• Perspectives on Brown: The South African Experience, 49 New York Law School Law Review (2004-2005) 1155papers.cfm

  • Reparations for Apartheid's Victims: The Path to Reconciliation, 53 DE PAUL LAW REVIEW (2004) 1155papers.cfm

  • Transitional Perspectives on Women's Right, 14 Interights Bulletin (2004) 143

  • Two 'Colored' Women's Conversation About the Relevance of Feminist Law Journals in the 21st Century, 11 COLUMBIA JOURNAL OF GENDER AND LAW (2003) (co-author Taunya Banks) 498papers.cfm

  • Critical Challenges: A Conversation on Complicity and Civility in Legal Education, 1 Seattle Journal for Social Justice 601 (2003) with Sharon Hom and Ruthann Robson

  • Evaluating the Progress of Women's Rights on the Fifth Anniversary of the South African Constitution, 26 Vermont Law Review 829 (2002)

  • Making Room for Critical Race Theory in International Law: Some Practical Pointers, 45 Villanova Law Review (2000) 855papers.cfm

  • Globalization, Human Rights and Critical Race Feminism: Voices from the Margins 3 JOURNAL OF GENDER, RACE AND JUSTICE (2000) 373papers.cfm

  • Violence Against Women in South Africa: The Role of Culture and the Limitations of the Law, in 8 Temple Civil and Political Rights Law Review Vol. 2 (1999) 425papers.cfm

  • Striking the Rock: Confronting Gender Equality in South Africa 3 Michigan Journal of Race and Law 307 (1998)papers.cfm

  • Violence Against Aboriginal Women in Australia: Redress from the International Human Rights Framework, 60 Albany Law Review (1997) 917papers.cfm

  • Spectators at the Revolution: Gender Equality in a Post-Apartheid South Africa, in Law and Anthropology: International Yearbook for Legal Anthropology, Volume 7 (1994)

  • Justice in a Post-Apartheid South Africa, 15 Legal Services Bulletin No. 3 (June 1990)

  • Some Observations about Lawyering for the Poor in a Changing South Africa 12 African Studies Association of Australia and the Pacific Newsletter No. 1 (June 1990)

  • Legal Education in a Changing South Africa 1 African Law Review No. 5 (March 1990)

  • Apartheid: The Legal Death of the Black Worker, HUMAN RIGHTS No. 2, 14 (Spring 1987)

  • Apartheid: The Road to Disaster, Black Heights No. 2, 6 (Spring 1985)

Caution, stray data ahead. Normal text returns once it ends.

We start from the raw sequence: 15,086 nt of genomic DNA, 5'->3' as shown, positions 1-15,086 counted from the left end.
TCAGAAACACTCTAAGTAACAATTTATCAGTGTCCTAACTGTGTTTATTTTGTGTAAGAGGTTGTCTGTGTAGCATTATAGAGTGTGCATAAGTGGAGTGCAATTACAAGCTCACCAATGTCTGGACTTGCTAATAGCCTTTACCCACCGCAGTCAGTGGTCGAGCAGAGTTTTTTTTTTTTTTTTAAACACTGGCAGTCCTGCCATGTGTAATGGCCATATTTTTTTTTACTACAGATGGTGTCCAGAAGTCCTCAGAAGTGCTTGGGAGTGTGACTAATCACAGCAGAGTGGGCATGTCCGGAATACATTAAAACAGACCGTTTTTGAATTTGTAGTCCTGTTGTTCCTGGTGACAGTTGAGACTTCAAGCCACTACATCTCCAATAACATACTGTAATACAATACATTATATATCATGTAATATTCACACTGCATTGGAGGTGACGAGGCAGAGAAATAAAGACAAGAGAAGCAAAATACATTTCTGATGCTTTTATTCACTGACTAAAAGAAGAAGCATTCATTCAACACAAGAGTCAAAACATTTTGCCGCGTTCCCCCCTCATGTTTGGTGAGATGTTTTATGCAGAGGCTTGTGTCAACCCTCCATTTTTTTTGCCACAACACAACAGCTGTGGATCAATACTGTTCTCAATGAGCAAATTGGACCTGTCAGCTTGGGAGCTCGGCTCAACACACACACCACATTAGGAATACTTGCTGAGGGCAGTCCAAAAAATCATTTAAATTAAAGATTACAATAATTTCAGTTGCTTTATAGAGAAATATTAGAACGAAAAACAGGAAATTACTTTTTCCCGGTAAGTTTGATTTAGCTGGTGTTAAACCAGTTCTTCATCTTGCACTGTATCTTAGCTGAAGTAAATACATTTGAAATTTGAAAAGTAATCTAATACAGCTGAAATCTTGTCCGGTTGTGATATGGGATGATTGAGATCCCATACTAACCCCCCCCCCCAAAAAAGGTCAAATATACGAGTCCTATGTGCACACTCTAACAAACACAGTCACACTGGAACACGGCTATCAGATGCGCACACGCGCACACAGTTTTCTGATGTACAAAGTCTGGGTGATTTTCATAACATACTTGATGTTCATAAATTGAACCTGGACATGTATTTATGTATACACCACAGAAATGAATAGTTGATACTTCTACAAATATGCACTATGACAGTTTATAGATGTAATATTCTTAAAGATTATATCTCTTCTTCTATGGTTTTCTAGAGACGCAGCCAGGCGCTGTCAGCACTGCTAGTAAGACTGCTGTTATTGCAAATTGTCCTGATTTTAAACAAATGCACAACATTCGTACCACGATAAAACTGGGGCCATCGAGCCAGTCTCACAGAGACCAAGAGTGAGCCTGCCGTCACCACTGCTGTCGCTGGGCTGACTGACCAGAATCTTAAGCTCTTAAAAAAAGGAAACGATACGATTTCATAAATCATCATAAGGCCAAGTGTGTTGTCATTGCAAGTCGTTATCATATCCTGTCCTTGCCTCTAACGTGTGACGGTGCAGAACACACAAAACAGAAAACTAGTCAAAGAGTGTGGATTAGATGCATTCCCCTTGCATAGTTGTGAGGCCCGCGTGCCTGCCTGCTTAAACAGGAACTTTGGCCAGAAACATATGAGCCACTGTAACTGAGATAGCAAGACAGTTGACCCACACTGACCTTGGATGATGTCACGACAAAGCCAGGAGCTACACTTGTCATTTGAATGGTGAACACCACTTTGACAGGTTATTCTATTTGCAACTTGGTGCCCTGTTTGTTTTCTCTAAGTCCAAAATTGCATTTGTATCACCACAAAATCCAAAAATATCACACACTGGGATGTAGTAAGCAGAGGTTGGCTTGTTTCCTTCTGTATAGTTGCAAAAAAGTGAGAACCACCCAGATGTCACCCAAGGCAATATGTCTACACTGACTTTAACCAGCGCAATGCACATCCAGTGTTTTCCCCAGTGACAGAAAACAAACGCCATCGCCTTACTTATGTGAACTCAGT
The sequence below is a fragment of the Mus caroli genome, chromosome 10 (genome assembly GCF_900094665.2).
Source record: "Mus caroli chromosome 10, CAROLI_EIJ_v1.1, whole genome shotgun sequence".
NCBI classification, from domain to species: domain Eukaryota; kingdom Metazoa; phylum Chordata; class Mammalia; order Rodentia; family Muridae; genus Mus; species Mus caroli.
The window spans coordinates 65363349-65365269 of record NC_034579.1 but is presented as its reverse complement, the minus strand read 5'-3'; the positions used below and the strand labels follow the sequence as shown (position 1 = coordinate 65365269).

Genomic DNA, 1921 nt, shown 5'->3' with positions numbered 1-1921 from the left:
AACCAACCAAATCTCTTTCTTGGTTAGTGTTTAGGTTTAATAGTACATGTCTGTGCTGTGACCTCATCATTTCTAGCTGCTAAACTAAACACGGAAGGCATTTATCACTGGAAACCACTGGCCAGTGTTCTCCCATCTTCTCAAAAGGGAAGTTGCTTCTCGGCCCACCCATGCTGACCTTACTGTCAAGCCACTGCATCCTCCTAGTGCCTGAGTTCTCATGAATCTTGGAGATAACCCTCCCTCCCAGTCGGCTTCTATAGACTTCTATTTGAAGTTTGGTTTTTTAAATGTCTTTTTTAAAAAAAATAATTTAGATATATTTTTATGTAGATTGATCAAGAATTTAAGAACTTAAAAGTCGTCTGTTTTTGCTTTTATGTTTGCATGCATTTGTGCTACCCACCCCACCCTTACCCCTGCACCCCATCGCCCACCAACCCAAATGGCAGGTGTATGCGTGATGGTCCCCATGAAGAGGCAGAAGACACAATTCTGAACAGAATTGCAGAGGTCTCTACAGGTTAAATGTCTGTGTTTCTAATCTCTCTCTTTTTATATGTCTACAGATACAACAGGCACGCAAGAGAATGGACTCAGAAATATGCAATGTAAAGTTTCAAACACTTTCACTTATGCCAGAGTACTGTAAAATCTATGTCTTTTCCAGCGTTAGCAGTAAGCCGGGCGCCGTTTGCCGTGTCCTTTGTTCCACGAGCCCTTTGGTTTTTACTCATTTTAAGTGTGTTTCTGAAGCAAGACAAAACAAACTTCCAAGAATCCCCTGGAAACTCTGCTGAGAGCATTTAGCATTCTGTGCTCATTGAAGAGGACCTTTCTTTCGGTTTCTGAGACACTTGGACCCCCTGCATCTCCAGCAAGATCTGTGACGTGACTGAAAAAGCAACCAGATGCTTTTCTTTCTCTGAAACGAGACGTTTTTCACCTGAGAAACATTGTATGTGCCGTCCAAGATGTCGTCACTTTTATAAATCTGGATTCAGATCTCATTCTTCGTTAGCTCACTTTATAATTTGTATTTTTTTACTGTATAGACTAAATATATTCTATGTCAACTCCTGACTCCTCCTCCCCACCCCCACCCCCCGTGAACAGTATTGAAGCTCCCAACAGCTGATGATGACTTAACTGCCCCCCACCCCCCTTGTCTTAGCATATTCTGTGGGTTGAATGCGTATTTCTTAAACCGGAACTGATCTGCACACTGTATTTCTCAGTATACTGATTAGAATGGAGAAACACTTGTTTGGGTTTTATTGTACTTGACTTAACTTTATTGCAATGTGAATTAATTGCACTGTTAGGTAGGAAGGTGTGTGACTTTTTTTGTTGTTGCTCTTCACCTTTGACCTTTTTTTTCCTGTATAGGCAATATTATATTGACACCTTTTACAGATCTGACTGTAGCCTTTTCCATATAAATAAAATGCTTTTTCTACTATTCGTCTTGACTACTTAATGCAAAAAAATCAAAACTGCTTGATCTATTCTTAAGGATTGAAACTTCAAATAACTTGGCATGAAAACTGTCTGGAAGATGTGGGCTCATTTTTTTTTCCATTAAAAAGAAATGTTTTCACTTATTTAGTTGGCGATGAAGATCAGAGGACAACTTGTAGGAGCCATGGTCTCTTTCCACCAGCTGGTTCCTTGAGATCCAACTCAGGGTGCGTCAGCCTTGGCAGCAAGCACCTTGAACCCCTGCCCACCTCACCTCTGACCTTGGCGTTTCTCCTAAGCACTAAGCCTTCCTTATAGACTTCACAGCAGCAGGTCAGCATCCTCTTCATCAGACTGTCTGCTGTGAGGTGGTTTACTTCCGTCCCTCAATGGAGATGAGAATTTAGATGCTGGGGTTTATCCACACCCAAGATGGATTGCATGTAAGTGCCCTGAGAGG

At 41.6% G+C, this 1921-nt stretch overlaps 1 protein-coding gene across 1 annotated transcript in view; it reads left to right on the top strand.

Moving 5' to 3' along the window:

Forthcoming Publications

Selected Achievements

  • President and Dean Penelope (Penny) Andrews was recently named to Lawyers of Color's Third Annual Power List, which bills itself as a compendium of “the most influential minority attorneys in the country.”
  • Dean Penelope (Penny) Andrews delivered the Valerie Gordon Human Rights Lecture at Northeastern University School of Law on Thursday, April 17, 2014.
  • President and Dean Penelope (Penny) Andrews was recently named to Lawyers of Color's Third Annual Power List Issue, which bills itself as a compendium of “the most influential minority attorneys in the country.”
  • President and Dean Penelope (Penny) Andrews gave a talk on "Rethinking Strategies for Pursuing Women's Human Rights" as part of the Berkshire Human Rights Speaker Series at Bard College at Simon's Rock on Feb. 26, 2014.

  • Dean Penelope (Penny) Andrews delivered the keynote address "Martin Luther King and Nelson Mandela: The Long Arc of Justice" at the Troy, N.Y., campus of The Sage Colleges on Feb. 24, 2014.
  • Dean Penelope (Penny) Andrews is an editor of the newly launched African Law eJournal, distributed by the Social Science Research Network and sponsored by The University of California Irvine School of Law.

  • Dean Penelope (Penny) Andrews was honored by the Albany Common Council at a Black History Month event, held at City Hall, that recognized African-America residents of the City of Albany for their contributions to improving life for all residents and visitors to the city.
  • Dean Penelope (Penny) Andrews delivered remarks at New York state’s Dr. Martin Luther King, Jr. Memorial Observance, held at the Empire State Plaza in Albany on Jan. 20, 2014. She spoke to a congregation in Schenectady, N.Y., on Jan. 19, highlighting similarities in the philosophies of Dr. King and Mandela. On Jan. 24, Dean Andrews spoke to another congregation at a synagogue in Schenectady to commemorate the birthday of Dr. King.